I have a new love in my life. White (or green, or yellow) Lavender (Lavandula viridis) is her name. For me getting to know an essential oil has the same frisson as any new love. The growing intimacy, the surprising characteristics that are revealed, the unknown, the edge of mystery.
This rare subspecies of Lavandula Stoechas grows abundantly here on my land in Portugal, but I knew nothing about it until last year. We wanted to learn the art of distilling essential oils, so invited a local specialist to teach us how. She introduced us to the wonders of white lavender.
Until this I had thought these strange colourless lavender were just Lavendula Stoechas in waiting, or the result of some mineral imbalance in the soil. They are very distinctive and intriguing, with their pale yellow/green stamens. They seem to grow in distinct patches, in the damper folds of the hills and don’t often intermingle with their purple relatives.
We did a small distillation last year, getting about 2 ml of oil and 500 ml of hydrolat. It was so exciting to watch the appearance of the first oil produced here on our property. We had harvested the plants lovingly and the whole process was undertaken as a meditative celebration. The fragrance of the distillation was heady as the sharp green camphoraceous vapor filled the air.
Over the past year I have had the delight of following the development of the oil, as its bouquet has settled and smoothed out and become more soft and floral. It’s still fresher and sharper than a ‘normal’ lavender, with a lung opening, deep breathing effect, but it is also gentle and linaloolic.
Over the year, the essential oil has been selected by animals for wounds, fungal infection and sinus irritation. I used it in combination with eucalyptus to steam bath when I had a bad case of the flu and found it opening and relaxing. I have used the hydrosol as a soothing skin cleanser, that gently disinfects and relieves irritation, and for bruises.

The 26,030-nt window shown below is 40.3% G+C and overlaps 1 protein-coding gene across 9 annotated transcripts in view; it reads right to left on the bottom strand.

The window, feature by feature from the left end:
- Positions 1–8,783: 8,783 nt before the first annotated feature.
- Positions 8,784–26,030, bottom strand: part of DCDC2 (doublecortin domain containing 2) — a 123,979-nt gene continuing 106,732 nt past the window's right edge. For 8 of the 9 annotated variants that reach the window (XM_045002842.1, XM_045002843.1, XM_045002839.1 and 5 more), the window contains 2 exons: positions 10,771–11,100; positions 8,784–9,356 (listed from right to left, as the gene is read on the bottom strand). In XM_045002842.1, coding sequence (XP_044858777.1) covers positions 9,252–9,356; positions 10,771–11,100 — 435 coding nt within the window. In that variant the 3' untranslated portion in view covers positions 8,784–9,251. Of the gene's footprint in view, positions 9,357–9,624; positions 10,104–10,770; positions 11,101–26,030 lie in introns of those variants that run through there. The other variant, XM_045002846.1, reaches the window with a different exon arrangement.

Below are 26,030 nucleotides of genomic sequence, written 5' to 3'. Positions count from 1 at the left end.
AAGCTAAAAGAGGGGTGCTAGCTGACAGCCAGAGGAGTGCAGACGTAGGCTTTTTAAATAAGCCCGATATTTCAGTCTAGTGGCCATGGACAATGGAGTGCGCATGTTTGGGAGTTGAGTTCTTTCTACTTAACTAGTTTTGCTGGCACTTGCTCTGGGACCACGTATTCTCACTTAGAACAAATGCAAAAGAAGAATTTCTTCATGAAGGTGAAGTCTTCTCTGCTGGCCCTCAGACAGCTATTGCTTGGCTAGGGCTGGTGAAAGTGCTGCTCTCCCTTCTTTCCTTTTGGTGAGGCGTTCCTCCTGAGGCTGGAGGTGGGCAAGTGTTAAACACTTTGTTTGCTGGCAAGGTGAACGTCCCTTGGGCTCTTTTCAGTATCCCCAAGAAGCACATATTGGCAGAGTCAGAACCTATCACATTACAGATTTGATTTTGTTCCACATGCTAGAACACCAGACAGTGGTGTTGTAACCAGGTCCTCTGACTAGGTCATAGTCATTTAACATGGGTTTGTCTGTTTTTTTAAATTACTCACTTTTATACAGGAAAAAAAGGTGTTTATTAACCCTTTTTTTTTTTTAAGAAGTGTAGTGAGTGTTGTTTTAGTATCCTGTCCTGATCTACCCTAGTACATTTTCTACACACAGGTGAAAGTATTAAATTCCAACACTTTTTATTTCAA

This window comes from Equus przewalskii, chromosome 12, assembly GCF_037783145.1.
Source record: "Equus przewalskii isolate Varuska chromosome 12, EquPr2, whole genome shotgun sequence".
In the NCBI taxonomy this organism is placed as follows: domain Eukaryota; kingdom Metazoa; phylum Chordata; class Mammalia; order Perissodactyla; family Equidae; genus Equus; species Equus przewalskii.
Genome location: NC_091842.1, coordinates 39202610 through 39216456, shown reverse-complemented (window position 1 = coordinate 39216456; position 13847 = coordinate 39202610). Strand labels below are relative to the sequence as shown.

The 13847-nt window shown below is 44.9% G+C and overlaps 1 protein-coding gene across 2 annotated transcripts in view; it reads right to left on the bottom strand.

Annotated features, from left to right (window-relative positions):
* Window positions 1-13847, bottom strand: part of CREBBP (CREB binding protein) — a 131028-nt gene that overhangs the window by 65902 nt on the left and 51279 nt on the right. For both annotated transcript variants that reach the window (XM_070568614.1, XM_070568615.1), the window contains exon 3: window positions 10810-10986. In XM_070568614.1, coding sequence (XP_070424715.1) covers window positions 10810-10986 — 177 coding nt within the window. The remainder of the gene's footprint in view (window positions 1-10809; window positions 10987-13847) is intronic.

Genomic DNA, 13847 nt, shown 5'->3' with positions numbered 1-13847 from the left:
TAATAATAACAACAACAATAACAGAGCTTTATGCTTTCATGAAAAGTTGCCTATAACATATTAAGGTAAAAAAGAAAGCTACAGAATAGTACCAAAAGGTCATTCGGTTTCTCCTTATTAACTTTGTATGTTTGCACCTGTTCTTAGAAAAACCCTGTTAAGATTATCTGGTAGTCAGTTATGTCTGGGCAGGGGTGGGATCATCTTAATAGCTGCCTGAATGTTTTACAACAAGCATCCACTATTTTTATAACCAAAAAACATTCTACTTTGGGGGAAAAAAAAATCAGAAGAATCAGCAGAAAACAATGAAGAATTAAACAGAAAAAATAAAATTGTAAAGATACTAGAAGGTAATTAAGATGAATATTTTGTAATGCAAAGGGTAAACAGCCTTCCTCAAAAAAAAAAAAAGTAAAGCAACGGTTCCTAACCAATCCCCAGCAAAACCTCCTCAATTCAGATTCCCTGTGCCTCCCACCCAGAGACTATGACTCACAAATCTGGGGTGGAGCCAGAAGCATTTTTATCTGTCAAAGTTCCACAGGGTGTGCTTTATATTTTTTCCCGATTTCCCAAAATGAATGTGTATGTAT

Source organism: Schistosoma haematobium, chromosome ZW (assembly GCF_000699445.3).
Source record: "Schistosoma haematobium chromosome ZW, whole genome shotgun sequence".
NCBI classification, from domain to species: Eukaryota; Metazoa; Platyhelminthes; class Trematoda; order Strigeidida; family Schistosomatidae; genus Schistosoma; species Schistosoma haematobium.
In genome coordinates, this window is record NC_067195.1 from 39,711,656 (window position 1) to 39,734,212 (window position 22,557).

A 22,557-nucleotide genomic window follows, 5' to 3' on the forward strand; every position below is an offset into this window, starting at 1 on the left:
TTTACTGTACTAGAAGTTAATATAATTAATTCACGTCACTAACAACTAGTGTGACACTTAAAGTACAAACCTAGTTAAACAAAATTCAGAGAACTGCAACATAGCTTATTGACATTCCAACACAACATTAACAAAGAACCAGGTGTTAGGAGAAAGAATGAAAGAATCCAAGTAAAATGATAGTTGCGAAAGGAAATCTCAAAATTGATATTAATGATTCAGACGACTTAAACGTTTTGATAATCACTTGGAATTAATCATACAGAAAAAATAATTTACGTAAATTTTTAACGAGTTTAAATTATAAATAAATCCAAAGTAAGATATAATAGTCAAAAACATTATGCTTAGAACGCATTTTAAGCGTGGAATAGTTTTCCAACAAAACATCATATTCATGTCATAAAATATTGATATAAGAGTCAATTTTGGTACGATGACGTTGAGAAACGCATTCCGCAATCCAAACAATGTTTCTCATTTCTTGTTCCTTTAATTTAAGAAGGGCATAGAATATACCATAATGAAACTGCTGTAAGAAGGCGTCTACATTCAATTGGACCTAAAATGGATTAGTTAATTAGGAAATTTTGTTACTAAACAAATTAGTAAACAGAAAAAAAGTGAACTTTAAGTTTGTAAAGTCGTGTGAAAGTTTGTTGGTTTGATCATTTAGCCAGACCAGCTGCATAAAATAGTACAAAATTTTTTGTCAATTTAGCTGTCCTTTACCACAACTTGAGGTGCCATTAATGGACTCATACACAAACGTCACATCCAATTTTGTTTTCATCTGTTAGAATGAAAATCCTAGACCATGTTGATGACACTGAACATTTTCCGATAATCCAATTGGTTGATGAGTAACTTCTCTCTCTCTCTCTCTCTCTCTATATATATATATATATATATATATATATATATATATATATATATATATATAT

I have also been investigating its background do see what it’s really made of!
A research study published in 2011 in the Journal of Medical Microbiology identified fifty-one essential oil compounds in this species. These include a large proportion of oxygen-containing monoterpenes, followed by monoterpene hydrocarbons. Among the fifty-one compounds, 1,8-cineole, camphor, alpha-pinene, and linalool had the highest percentages, respectively. From these results we can see how the essential oil is anti-infectious and opens the lungs, and is at the same time soothing and gentle.
The research found that the essential oils had a strong antifungal activity against yeasts and filamentous fungi, specifically strains of Candida, Aspergillus, Trichophyton, Epidermophyton, and Cryptococcus. Of these strains, L. viridis was most active against Cryptococcus, then Candida, and was least effective against Aspergillus strains.
We have used the essential oil for fungal infections on our animal and human family with good success. I’m pretty excited about the possibilities of the hydrosol as a natural anti-fungal solution for cats as well, although have not had chance to try that yet.
Any day now the white lavender will be ready to distill. We have a beatiful new copper still this year, so I hope to get a good yield over the distilling season. And I am looking forward to deepening my relationship with Lavandula Viridis as we continue to get to know each other.
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